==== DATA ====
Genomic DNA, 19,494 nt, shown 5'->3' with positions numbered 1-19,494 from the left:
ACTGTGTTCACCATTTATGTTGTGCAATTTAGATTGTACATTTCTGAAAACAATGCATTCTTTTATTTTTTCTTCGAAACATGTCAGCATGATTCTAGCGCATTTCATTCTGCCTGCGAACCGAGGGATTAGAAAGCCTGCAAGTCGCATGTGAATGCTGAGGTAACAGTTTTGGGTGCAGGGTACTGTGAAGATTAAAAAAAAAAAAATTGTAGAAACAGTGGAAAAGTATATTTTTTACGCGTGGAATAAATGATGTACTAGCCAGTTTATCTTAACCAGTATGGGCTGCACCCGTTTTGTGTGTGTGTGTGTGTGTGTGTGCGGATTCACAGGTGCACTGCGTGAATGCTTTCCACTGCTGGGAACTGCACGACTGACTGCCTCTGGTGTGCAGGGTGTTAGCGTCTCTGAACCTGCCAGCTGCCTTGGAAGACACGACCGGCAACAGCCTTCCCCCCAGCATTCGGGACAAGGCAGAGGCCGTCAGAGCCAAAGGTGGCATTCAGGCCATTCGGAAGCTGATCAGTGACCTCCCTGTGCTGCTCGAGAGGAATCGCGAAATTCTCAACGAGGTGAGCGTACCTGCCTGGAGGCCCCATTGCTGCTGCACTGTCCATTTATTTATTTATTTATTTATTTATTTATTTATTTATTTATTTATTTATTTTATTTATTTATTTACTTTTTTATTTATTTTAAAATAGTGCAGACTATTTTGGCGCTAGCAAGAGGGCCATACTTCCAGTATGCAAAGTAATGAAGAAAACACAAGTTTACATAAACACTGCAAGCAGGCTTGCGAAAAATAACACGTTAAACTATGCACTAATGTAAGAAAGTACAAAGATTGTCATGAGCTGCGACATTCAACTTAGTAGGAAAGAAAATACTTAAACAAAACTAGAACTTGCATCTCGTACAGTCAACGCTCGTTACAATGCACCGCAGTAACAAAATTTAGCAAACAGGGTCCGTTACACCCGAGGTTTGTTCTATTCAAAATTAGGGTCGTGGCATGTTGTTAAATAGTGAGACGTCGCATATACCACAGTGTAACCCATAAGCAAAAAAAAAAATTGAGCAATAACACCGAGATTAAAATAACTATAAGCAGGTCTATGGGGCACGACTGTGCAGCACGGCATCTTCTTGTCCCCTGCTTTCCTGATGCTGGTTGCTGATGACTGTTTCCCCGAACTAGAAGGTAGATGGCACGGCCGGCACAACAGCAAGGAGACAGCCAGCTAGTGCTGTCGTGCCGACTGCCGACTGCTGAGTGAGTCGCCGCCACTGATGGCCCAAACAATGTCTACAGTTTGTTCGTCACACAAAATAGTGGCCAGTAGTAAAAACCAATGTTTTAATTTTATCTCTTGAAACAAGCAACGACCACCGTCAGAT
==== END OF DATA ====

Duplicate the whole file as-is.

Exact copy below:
Genomic DNA, 19,494 nt, shown 5'->3' with positions numbered 1-19,494 from the left:
ACTGTGTTCACCATTTATGTTGTGCAATTTAGATTGTACATTTCTGAAAACAATGCATTCTTTTATTTTTTCTTCGAAACATGTCAGCATGATTCTAGCGCATTTCATTCTGCCTGCGAACCGAGGGATTAGAAAGCCTGCAAGTCGCATGTGAATGCTGAGGTAACAGTTTTGGGTGCAGGGTACTGTGAAGATTAAAAAAAAAAAAATTGTAGAAACAGTGGAAAAGTATATTTTTTACGCGTGGAATAAATGATGTACTAGCCAGTTTATCTTAACCAGTATGGGCTGCACCCGTTTTGTGTGTGTGTGTGTGTGTGTGTGCGGATTCACAGGTGCACTGCGTGAATGCTTTCCACTGCTGGGAACTGCACGACTGACTGCCTCTGGTGTGCAGGGTGTTAGCGTCTCTGAACCTGCCAGCTGCCTTGGAAGACACGACCGGCAACAGCCTTCCCCCCAGCATTCGGGACAAGGCAGAGGCCGTCAGAGCCAAAGGTGGCATTCAGGCCATTCGGAAGCTGATCAGTGACCTCCCTGTGCTGCTCGAGAGGAATCGCGAAATTCTCAACGAGGTGAGCGTACCTGCCTGGAGGCCCCATTGCTGCTGCACTGTCCATTTATTTATTTATTTATTTATTTATTTATTTATTTATTTATTTATTTATTTTATTTATTTATTTACTTTTTTATTTATTTTAAAATAGTGCAGACTATTTTGGCGCTAGCAAGAGGGCCATACTTCCAGTATGCAAAGTAATGAAGAAAACACAAGTTTACATAAACACTGCAAGCAGGCTTGCGAAAAATAACACGTTAAACTATGCACTAATGTAAGAAAGTACAAAGATTGTCATGAGCTGCGACATTCAACTTAGTAGGAAAGAAAATACTTAAACAAAACTAGAACTTGCATCTCGTACAGTCAACGCTCGTTACAATGCACCGCAGTAACAAAATTTAGCAAACAGGGTCCGTTACACCCGAGGTTTGTTCTATTCAAAATTAGGGTCGTGGCATGTTGTTAAATAGTGAGACGTCGCATATACCACAGTGTAACCCATAAGCAAAAAAAAAAATTGAGCAATAACACCGAGATTAAAATAACTATAAGCAGGTCTATGGGGCACGACTGTGCAGCACGGCATCTTCTTGTCCCCTGCTTTCCTGATGCTGGTTGCTGATGACTGTTTCCCCGAACTAGAAGGTAGATGGCACGGCCGGCACAACAGCAAGGAGACAGCCAGCTAGTGCTGTCGTGCCGACTGCCGACTGCTGAGTGAGTCGCCGCCACTGATGGCCCAAACAATGTCTACAGTTTGTTCGTCACACAAAATAGTGGCCAGTAGTAAAAACCAATGTTTTAATTTTATCTCTTGAAACAAGCAACGACCACCGTCAGAT